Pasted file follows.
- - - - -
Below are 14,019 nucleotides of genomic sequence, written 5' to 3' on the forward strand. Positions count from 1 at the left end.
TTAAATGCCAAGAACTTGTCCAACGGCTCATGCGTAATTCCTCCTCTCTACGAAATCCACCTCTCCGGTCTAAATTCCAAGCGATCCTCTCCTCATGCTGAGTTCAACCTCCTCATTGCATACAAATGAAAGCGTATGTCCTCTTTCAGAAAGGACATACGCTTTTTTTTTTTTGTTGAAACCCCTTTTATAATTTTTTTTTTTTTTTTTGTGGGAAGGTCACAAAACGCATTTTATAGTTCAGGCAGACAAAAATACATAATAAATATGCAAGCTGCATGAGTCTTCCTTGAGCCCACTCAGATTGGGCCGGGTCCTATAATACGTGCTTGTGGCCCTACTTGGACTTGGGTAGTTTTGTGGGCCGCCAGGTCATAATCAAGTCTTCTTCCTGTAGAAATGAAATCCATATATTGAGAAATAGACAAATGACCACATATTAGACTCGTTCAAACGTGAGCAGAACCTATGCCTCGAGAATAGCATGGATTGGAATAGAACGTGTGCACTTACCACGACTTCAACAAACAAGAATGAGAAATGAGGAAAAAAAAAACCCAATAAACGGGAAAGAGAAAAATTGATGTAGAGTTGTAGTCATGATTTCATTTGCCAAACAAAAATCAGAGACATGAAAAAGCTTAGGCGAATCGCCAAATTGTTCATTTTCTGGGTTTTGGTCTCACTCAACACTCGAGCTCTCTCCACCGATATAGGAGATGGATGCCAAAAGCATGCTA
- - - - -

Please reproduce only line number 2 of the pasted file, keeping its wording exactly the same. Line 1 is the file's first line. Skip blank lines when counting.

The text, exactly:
TTAAATGCCAAGAACTTGTCCAACGGCTCATGCGTAATTCCTCCTCTCTACGAAATCCACCTCTCCGGTCTAAATTCCAAGCGATCCTCTCCTCATGCTGAGTTCAACCTCCTCATTGCATACAAATGAAAGCGTATGTCCTCTTTCAGAAAGGACATACGCTTTTTTTTTTTTGTTGAAACCCCTTTTATAATTTTTTTTTTTTTTTTTGTGGGAAGGTCACAAAACGCATTTTATAGTTCAGGCAGACAAAAATACATAATAAATATGCAAGCTGCATGAGTCTTCCTTGAGCCCACTCAGATTGGGCCGGGTCCTATAATACGTGCTTGTGGCCCTACTTGGACTTGGGTAGTTTTGTGGGCCGCCAGGTCATAATCAAGTCTTCTTCCTGTAGAAATGAAATCCATATATTGAGAAATAGACAAATGACCACATATTAGACTCGTTCAAACGTGAGCAGAACCTATGCCTCGAGAATAGCATGGATTGGAATAGAACGTGTGCACTTACCACGACTTCAACAAACAAGAATGAGAAATGAGGAAAAAAAAAACCCAATAAACGGGAAAGAGAAAAATTGATGTAGAGTTGTAGTCATGATTTCATTTGCCAAACAAAAATCAGAGACATGAAAAAGCTTAGGCGAATCGCCAAATTGTTCATTTTCTGGGTTTTGGTCTCACTCAACACTCGAGCTCTCTCCACCGATATAGGAGATGGATGCCAAAAGCATGCTA